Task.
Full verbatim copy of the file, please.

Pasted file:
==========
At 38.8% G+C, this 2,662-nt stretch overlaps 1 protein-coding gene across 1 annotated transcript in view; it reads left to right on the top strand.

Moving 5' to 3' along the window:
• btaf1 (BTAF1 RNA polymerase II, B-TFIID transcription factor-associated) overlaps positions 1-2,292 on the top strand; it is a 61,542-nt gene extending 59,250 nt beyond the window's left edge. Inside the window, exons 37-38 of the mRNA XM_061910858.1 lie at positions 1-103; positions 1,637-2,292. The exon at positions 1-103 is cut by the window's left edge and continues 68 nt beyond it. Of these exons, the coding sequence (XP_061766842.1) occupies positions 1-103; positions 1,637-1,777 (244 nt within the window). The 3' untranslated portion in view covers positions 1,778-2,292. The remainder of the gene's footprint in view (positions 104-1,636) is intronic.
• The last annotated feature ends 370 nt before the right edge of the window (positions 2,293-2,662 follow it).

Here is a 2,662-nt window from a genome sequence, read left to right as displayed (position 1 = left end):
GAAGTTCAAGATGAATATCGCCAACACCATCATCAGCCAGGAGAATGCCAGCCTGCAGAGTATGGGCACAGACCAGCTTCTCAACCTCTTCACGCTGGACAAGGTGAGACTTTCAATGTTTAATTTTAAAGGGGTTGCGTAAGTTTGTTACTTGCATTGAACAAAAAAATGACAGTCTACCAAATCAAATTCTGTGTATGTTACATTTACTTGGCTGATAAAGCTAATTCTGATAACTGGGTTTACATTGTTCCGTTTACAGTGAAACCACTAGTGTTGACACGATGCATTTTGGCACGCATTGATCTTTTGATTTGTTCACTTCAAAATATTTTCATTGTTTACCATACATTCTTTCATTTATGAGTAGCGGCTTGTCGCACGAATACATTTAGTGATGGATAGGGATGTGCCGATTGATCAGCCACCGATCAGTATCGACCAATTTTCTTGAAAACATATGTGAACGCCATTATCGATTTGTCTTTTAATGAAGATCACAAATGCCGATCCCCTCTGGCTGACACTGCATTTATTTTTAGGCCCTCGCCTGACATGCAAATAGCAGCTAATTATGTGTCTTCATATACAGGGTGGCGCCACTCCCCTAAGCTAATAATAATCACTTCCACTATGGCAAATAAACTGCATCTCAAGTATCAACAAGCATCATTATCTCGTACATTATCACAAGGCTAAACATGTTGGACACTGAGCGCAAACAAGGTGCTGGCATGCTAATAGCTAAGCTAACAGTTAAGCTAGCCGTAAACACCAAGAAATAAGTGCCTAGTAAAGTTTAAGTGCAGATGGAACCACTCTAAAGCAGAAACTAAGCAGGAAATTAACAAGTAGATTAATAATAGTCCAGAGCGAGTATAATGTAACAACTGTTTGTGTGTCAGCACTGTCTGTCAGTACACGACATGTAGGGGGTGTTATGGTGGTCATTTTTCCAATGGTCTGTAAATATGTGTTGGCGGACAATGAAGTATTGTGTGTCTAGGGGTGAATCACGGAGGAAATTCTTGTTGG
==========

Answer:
At 38.8% G+C, this 2,662-nt stretch overlaps 1 protein-coding gene across 1 annotated transcript in view; it reads left to right on the top strand.

Moving 5' to 3' along the window:
• btaf1 (BTAF1 RNA polymerase II, B-TFIID transcription factor-associated) overlaps positions 1-2,292 on the top strand; it is a 61,542-nt gene extending 59,250 nt beyond the window's left edge. Inside the window, exons 37-38 of the mRNA XM_061910858.1 lie at positions 1-103; positions 1,637-2,292. The exon at positions 1-103 is cut by the window's left edge and continues 68 nt beyond it. Of these exons, the coding sequence (XP_061766842.1) occupies positions 1-103; positions 1,637-1,777 (244 nt within the window). The 3' untranslated portion in view covers positions 1,778-2,292. The remainder of the gene's footprint in view (positions 104-1,636) is intronic.
• The last annotated feature ends 370 nt before the right edge of the window (positions 2,293-2,662 follow it).

Here is a 2,662-nt window from a genome sequence, read left to right as displayed (position 1 = left end):
GAAGTTCAAGATGAATATCGCCAACACCATCATCAGCCAGGAGAATGCCAGCCTGCAGAGTATGGGCACAGACCAGCTTCTCAACCTCTTCACGCTGGACAAGGTGAGACTTTCAATGTTTAATTTTAAAGGGGTTGCGTAAGTTTGTTACTTGCATTGAACAAAAAAATGACAGTCTACCAAATCAAATTCTGTGTATGTTACATTTACTTGGCTGATAAAGCTAATTCTGATAACTGGGTTTACATTGTTCCGTTTACAGTGAAACCACTAGTGTTGACACGATGCATTTTGGCACGCATTGATCTTTTGATTTGTTCACTTCAAAATATTTTCATTGTTTACCATACATTCTTTCATTTATGAGTAGCGGCTTGTCGCACGAATACATTTAGTGATGGATAGGGATGTGCCGATTGATCAGCCACCGATCAGTATCGACCAATTTTCTTGAAAACATATGTGAACGCCATTATCGATTTGTCTTTTAATGAAGATCACAAATGCCGATCCCCTCTGGCTGACACTGCATTTATTTTTAGGCCCTCGCCTGACATGCAAATAGCAGCTAATTATGTGTCTTCATATACAGGGTGGCGCCACTCCCCTAAGCTAATAATAATCACTTCCACTATGGCAAATAAACTGCATCTCAAGTATCAACAAGCATCATTATCTCGTACATTATCACAAGGCTAAACATGTTGGACACTGAGCGCAAACAAGGTGCTGGCATGCTAATAGCTAAGCTAACAGTTAAGCTAGCCGTAAACACCAAGAAATAAGTGCCTAGTAAAGTTTAAGTGCAGATGGAACCACTCTAAAGCAGAAACTAAGCAGGAAATTAACAAGTAGATTAATAATAGTCCAGAGCGAGTATAATGTAACAACTGTTTGTGTGTCAGCACTGTCTGTCAGTACACGACATGTAGGGGGTGTTATGGTGGTCATTTTTCCAATGGTCTGTAAATATGTGTTGGCGGACAATGAAGTATTGTGTGTCTAGGGGTGAATCACGGAGGAAATTCTTGTTGG